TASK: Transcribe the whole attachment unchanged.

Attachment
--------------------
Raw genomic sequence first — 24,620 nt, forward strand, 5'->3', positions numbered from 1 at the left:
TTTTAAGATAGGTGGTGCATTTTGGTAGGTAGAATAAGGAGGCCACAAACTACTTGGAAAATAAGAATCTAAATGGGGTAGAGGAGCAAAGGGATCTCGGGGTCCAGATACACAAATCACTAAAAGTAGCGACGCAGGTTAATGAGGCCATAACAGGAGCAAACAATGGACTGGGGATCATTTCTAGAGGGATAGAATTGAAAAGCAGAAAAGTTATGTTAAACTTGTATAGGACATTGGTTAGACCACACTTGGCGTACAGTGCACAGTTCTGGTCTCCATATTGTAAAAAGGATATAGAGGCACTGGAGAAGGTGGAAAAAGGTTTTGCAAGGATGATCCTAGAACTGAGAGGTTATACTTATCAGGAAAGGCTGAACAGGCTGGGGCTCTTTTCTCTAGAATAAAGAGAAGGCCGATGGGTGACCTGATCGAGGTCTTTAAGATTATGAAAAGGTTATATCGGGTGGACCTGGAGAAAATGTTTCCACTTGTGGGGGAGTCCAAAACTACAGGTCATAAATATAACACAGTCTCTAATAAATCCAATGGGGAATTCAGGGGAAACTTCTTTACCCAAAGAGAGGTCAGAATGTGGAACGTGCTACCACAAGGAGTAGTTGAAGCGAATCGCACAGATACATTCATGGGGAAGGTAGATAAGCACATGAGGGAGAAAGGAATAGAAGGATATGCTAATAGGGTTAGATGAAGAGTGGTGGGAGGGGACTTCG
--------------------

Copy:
Raw genomic sequence first — 24,620 nt, forward strand, 5'->3', positions numbered from 1 at the left:
TTTTAAGATAGGTGGTGCATTTTGGTAGGTAGAATAAGGAGGCCACAAACTACTTGGAAAATAAGAATCTAAATGGGGTAGAGGAGCAAAGGGATCTCGGGGTCCAGATACACAAATCACTAAAAGTAGCGACGCAGGTTAATGAGGCCATAACAGGAGCAAACAATGGACTGGGGATCATTTCTAGAGGGATAGAATTGAAAAGCAGAAAAGTTATGTTAAACTTGTATAGGACATTGGTTAGACCACACTTGGCGTACAGTGCACAGTTCTGGTCTCCATATTGTAAAAAGGATATAGAGGCACTGGAGAAGGTGGAAAAAGGTTTTGCAAGGATGATCCTAGAACTGAGAGGTTATACTTATCAGGAAAGGCTGAACAGGCTGGGGCTCTTTTCTCTAGAATAAAGAGAAGGCCGATGGGTGACCTGATCGAGGTCTTTAAGATTATGAAAAGGTTATATCGGGTGGACCTGGAGAAAATGTTTCCACTTGTGGGGGAGTCCAAAACTACAGGTCATAAATATAACACAGTCTCTAATAAATCCAATGGGGAATTCAGGGGAAACTTCTTTACCCAAAGAGAGGTCAGAATGTGGAACGTGCTACCACAAGGAGTAGTTGAAGCGAATCGCACAGATACATTCATGGGGAAGGTAGATAAGCACATGAGGGAGAAAGGAATAGAAGGATATGCTAATAGGGTTAGATGAAGAGTGGTGGGAGGGGACTTCG